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What has the Hereford Association done for you?

What has the Hereford Association done for you?

May 9, 2018

by Brandt Downing At the conclusion of most shows, you’re bound to hear a judge talk about the opportunities that were given to them as juniors and how it changed their lives in so many …

by Brandt Downing

At the conclusion of most shows, you’re bound to hear a judge talk about the opportunities that were given to them as juniors and how it changed their lives in so many positive ways and praise young people for the industry they are a part of. The cattle industry provides many opportunities for young cattlemen and women across the country to grow, learnand meet people. As Hereford breeders, we are fortunate enough to be a part of an incredibly supportive association. I interviewed Taylor Adcock and Whitney Andras, two of our industry friends at Sullivan Supply, and learned how the Hereford association and its different programs have impacted their lives and the doors that were opened for them. Sullivan Supply is no stranger to anyone that shows livestock and we appreciate their continued support of our Hereford youth.

Below are some questions and answers from our visit:

Taylor Adcock is the content coordinator for Sullivan Supply’s The Pulse who was a past Junior National Hereford Expo (JNHE) Ambassador.

What did you gain from the opportunity to work with the American Hereford Association (AHA) staff during the JNHE?

Working as an ambassador during the JNHE allowed me to get involved in the livestock industry from a different perspective instead of just being an exhibitor. It allowed me to get some internship experience without having to give up one of my last summer’s showing as a junior and I am very thankful for that. The ambassador program was a chance to get to work with people that I didn’t really know and people that I hadn’t gotten the chance to work with before. I was able to build connections that I believe have helped get me to where I am today.” The opportunity I had with the AHA allowed me to realize that I wanted to have a career that allowed me to be in the show atmosphere interacting with juniors and the great people of this industry, and I get to do that now with The Pulse. The week and half I spent with Amy Cowan, Bailey Clanton and the rest of the ambassadors was an experience I’ll never forget.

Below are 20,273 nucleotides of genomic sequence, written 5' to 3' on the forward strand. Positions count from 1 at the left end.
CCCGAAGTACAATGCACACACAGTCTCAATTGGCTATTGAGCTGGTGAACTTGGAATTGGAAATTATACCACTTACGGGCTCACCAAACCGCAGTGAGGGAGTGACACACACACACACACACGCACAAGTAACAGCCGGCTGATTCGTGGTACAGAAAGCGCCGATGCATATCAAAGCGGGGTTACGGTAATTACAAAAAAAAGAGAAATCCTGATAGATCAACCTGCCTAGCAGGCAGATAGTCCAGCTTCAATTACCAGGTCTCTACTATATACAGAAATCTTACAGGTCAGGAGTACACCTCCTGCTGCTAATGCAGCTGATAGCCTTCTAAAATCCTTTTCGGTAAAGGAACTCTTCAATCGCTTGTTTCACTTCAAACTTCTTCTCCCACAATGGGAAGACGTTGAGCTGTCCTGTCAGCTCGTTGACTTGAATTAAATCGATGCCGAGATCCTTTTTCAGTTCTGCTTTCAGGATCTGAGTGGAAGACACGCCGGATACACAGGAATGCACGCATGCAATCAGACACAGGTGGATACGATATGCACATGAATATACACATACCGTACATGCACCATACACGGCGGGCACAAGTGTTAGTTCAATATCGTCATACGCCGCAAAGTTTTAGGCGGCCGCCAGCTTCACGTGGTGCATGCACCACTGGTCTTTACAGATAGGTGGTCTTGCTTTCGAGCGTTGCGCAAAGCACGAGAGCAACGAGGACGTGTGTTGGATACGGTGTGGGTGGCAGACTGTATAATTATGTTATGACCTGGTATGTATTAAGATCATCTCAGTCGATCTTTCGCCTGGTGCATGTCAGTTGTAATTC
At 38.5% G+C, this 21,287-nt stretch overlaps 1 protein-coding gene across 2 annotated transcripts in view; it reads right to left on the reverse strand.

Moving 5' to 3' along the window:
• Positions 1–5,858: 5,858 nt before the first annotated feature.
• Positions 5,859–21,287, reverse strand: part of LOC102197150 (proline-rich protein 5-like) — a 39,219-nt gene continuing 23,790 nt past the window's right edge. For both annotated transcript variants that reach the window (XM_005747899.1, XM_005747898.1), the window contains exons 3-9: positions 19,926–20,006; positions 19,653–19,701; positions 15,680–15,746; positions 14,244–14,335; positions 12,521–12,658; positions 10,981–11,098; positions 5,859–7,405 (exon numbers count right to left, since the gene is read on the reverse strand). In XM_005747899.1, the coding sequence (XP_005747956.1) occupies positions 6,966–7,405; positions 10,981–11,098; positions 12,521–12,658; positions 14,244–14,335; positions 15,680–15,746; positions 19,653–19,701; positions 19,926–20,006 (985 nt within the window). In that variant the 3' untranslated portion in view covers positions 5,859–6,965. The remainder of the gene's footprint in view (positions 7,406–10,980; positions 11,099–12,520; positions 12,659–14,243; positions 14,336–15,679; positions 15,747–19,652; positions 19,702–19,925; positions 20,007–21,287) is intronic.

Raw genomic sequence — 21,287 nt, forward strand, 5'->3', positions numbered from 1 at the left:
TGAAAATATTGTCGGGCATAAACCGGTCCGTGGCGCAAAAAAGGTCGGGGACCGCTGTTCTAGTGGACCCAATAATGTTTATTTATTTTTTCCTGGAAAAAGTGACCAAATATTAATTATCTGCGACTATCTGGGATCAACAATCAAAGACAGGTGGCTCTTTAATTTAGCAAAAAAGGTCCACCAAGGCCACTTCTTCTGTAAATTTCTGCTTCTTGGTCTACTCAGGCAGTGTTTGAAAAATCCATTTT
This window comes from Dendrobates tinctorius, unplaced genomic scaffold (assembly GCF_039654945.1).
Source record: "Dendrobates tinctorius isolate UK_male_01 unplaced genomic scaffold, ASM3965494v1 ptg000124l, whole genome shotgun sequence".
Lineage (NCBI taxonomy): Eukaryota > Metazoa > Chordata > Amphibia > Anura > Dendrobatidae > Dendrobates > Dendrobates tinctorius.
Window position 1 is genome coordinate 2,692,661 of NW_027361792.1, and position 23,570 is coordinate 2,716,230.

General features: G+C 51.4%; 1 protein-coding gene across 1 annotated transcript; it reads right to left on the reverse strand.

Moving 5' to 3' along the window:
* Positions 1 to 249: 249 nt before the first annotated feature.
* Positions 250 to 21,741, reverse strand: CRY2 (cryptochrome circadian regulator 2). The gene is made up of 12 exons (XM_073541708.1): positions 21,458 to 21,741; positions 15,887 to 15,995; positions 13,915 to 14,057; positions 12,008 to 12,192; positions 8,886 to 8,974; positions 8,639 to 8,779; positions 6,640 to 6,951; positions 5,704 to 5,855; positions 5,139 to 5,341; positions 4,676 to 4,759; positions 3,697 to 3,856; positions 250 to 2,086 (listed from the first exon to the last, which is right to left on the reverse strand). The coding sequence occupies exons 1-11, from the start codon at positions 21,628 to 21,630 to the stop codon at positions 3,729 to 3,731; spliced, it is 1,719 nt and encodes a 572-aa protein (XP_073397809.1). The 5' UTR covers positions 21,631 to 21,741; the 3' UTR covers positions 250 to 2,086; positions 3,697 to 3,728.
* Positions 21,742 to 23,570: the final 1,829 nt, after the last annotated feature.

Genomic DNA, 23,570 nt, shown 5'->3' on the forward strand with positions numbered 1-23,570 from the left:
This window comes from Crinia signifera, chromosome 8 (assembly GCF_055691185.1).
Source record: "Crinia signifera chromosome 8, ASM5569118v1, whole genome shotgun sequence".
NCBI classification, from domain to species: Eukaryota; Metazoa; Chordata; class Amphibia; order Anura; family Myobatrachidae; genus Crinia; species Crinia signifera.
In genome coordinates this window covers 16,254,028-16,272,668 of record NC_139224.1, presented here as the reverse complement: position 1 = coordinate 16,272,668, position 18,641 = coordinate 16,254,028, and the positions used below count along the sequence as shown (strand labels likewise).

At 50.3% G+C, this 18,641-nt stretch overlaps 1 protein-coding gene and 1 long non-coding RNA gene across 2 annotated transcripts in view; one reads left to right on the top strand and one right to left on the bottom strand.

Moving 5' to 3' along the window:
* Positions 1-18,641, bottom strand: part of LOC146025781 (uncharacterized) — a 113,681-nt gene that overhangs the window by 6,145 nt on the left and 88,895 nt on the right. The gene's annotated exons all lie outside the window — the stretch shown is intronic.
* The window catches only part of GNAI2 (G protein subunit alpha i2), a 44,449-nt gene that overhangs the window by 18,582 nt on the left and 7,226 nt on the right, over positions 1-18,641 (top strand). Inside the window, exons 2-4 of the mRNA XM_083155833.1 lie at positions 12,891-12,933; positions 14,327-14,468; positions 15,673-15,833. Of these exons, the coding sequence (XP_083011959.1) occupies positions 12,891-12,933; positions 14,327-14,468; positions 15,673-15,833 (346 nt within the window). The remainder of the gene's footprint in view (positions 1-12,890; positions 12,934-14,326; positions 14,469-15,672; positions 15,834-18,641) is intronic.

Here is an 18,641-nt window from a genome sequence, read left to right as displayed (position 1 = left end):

Whitney Andras, manager of Sullivan Supply’s The Pulse was impacted by the AHA and was fortunate enough to be our association’s National Hereford Queen in 2013.

How did your involvement with the Hereford association help you get where you are today?

Growing up I was extremely involved in both my state associations, Montana and Oklahoma, and the National Junior Hereford Association (NJHA). We were a small group in Montana, and from a young age we all pitched in and helped with all of the junior activities. Oklahoma was a much larger organization with more activities, and with the help of the senior and women’s Hereford organizations, we worked in a total team effort. So, from a very young age I learned to work with others to accomplish the efforts of our organizations. Our “Hereford Family,” as we often say, is second to none. By participating in as many state and national activities as possible, I was able to build long term friendships and make awesome contacts all while learning to work with my fellow members in these associations as we achieved state and national goals. Even though I have two older brothers, John and Geoff, who have continuously pushed me, even when I felt like quitting, to get me where I am today, there are several other people in the Hereford breed that have helped me get where I am today and without them, I’m not sure I would have the job I do now.

What did you gain from being a part of the association and being a past National Hereford Queen?